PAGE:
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Open Access Research

Combining ontologies and workflows to design formal protocols for biological laboratories

Alessandro Maccagnan12*, Mauro Riva3, Erika Feltrin1, Barbara Simionati3, Tullio Vardanega2, Giorgio Valle1 and Nicola Cannata4

Author Affiliations

1 CRIBI Biotechnology Centre, University of Padua, viale G. Colombo 3, 35121 Padova, Italy

2 Department of Pure and Applied Mathematics, University of Padua, via Trieste 63, 35121 Padova, Italy

3 BMR Genomics, Via Redipuglia 21/a, 35131 Padova, Italy

4 Department of Mathematics and Computer Science, University of Camerino, Via Madonna delle Carceri 9, 62032 Camerino, Italy

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Automated Experimentation 2010, 2:3  doi:10.1186/1759-4499-2-3

Published: 23 April 2010

Abstract

Background

Laboratory protocols in life sciences tend to be written in natural language, with negative consequences on repeatability, distribution and automation of scientific experiments. Formalization of knowledge is becoming popular in science. In the case of laboratory protocols two levels of formalization are needed: one for the entities and individuals operations involved in protocols and another one for the procedures, which can be manually or automatically executed. This study aims to combine ontologies and workflows for protocol formalization.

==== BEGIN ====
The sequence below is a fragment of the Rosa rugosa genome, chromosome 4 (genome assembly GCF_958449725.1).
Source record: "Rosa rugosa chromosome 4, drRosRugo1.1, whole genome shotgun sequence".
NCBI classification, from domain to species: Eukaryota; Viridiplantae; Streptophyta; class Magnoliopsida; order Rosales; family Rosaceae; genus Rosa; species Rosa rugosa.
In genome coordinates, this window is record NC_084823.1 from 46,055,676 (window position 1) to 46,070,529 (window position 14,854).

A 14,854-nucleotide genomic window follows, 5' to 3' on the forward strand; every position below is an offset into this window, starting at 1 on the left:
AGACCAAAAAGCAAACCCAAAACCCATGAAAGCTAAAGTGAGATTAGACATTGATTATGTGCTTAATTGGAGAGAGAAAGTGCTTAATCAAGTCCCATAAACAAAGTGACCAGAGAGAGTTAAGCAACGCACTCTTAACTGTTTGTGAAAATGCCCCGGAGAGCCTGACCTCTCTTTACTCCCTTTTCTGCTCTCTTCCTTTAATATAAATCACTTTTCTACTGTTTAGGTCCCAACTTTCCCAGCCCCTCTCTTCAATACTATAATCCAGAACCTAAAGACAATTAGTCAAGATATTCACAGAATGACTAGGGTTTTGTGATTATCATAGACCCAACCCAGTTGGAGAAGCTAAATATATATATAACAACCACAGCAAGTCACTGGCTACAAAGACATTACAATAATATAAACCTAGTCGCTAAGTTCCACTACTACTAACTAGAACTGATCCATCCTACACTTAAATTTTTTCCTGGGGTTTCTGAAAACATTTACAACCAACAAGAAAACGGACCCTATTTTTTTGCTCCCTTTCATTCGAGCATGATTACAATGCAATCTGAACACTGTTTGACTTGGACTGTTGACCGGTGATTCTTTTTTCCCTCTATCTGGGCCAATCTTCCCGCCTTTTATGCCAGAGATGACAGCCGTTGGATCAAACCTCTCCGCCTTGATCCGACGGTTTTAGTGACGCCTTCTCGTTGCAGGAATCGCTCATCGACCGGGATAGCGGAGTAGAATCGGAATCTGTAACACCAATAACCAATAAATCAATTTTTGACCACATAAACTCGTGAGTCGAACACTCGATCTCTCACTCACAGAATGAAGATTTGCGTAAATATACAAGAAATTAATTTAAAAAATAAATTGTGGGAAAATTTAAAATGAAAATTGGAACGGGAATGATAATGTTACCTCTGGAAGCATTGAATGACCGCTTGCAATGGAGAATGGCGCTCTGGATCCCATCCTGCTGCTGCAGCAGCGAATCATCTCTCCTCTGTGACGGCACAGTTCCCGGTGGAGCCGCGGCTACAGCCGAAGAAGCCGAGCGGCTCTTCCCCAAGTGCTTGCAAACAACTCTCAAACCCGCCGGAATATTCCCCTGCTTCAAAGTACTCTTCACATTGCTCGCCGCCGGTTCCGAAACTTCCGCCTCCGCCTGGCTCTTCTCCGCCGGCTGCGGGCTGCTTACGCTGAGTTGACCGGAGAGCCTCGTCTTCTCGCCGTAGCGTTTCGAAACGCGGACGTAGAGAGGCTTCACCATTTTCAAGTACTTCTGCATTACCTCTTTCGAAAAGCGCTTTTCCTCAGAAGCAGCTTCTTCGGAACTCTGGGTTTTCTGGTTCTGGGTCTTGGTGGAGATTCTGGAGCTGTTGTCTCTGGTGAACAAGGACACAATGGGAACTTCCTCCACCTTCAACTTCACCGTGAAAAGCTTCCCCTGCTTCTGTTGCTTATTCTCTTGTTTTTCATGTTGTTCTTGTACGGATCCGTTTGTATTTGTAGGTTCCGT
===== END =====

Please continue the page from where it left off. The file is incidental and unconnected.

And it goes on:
Results

A laboratory domain specific ontology and the COW (Combining Ontologies with Workflows) software tool were developed to formalize workflows built on ontologies. A method was specifically set up to support the design of structured protocols for biological laboratory experiments. The workflows were enhanced with ontological concepts taken from the developed domain specific ontology.

The experimental protocols represented as workflows are saved in two linked files using two standard interchange languages (i.e. XPDL for workflows and OWL for ontologies). A distribution package of COW including installation procedure, ontology and workflow examples, is freely available from http://www.bmr-genomics.it/farm/cow webcite.

Conclusions

Using COW, a laboratory protocol may be directly defined by wet-lab scientists without writing code, which will keep the resulting protocol's specifications clear and easy to read and maintain.